The kotwal's wife was astounded. She beat and slapped and pulled the hair of that filthy slut. To no avail. Those creatures of the devil are strangers to shame. Also, they are expert play-actors. The courtesan now uttered some self-pitying speech about how blows and slaps had forced her into this filthy trade- but that 'mousike' had redeemed her! Does this sort of trashy Music really redeem? And who actually practices this 'art' save those predestined to Hell fire? That is why it is condemned by Scripture.

The kotwal's wife made one final effort. She said, "I go down on my knees to you. Please stop insulting the Sheikh. My husband will kill you. As a consequence, he himself will be executed. My children will starve. Have mercy upon those innocents."

The courtesan became quiet. She said- "I agree, on one condition. You yourself go, with your husband, in front of the Sheikh."
"Stop!" said the kotwal's wife, "I understand your plan! You want me to tell this whole story to the Sheikh. But let me tell you, not just my husband only, I too am his lover! I would prefer to see my own children put to death before my eyes rather than trouble that Saint with your ribaldry! "

"No," said the courtesan, "I don't want you to tell the Sheikh anything about all this. Just say to your husband, in front of the Sheikh, 'The courtesan, Noor, claims she loves the Sheikh ten thousand times more than any in this City. Can she be prosecuted for uttering a falsehood, or a slander upon pious men?'"

"Impudent baggage!" said the kotwal's wife, "still trying your low tricks! But this time you are destined to fail. I know, full well, the Sheikh will deliver honest judgement. He is incapable of error. He can never fall for your low wiles. I have no fear for him on that score. I will do as you ask."

Our qasbah had two ornaments. We lost both at the same moment. The moment our Sheikh heard his love was returned.
Since that fatal day when two funeral processions set out from our qasbah- one solemn and grand for the Sheikh, one furtive  and mean for the courtesan- our mourning has been continuous.

This tragedy should be set right. But, how is it to be done? Where now are there hearts as of the old days?

Science must come to the rescue for it too has two ornaments- viz. Socialist Egalitarianism  and Secular Rationality.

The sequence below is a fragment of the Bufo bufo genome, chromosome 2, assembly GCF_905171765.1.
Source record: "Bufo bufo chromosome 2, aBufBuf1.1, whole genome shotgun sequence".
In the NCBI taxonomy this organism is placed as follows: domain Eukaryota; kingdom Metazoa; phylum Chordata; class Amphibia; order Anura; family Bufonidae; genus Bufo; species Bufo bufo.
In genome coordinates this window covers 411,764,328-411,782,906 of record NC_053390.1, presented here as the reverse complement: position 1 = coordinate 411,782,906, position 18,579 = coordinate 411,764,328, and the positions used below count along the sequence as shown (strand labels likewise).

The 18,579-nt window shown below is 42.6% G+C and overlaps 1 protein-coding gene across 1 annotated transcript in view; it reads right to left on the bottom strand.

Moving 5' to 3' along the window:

Let the Central Planning authority locate the proposed Union Carbide factory here and our qasbah of Bhopal will once again flourish.

(extracted and abridged, with the permission of Chief Conservator, National Archives, from a petition to, then President of India, Dr. Zakir Hussain.  There is a faded annotation in  red ink which reads-
                    غم نہیں ہوتا ہے آزادوں کو بیش از یک نفس 
             برق سے کرتے ہیں روشن شمعِ ماتم خانہ ہم
(Since Sorrow can tax the free no more than one breath
 Lightning's the lone candle we now light for a death!)
Thinking about the strange manner in which the courtesan's insults united her to her beloved- and reflecting, more generally, on the topic of the 'hangamah-e-khuda'- the whole commotion about God and Morality and, therefore, 'Freedom' and 'Equality' and so on- I feel increasingly uneasy in my mind. 
Especially as there is another couplet in the same ghazal by Ghalib quoted earlier.
                        باوجودِ یک جہاں ہنگامہ پیدائی نہیں    
                          ہیں چراغانِ شبستانِ دلِ پروانہ ہم
(Ours too is a world- but one barren to its own passion, tumult & wrath
 & we the nuptial taper of the heart's bed chamber of its moth!)

1 comment:

Roshan said...

25 years since the Bhopal tragedy. Nothing has been learnt. Cities still have no effective governance. Overlapping authorities and red tape means bribes to all sorts of inspectors but no one takes responsibility.
A proper Mayor-in-council system has only been implemented in W.Bengal but that too is made a farce.
M.P has comparatively good record is devolving power but still a dismal picture.
Yeh kaisi Azadi hai! It is Anarchy not Independence.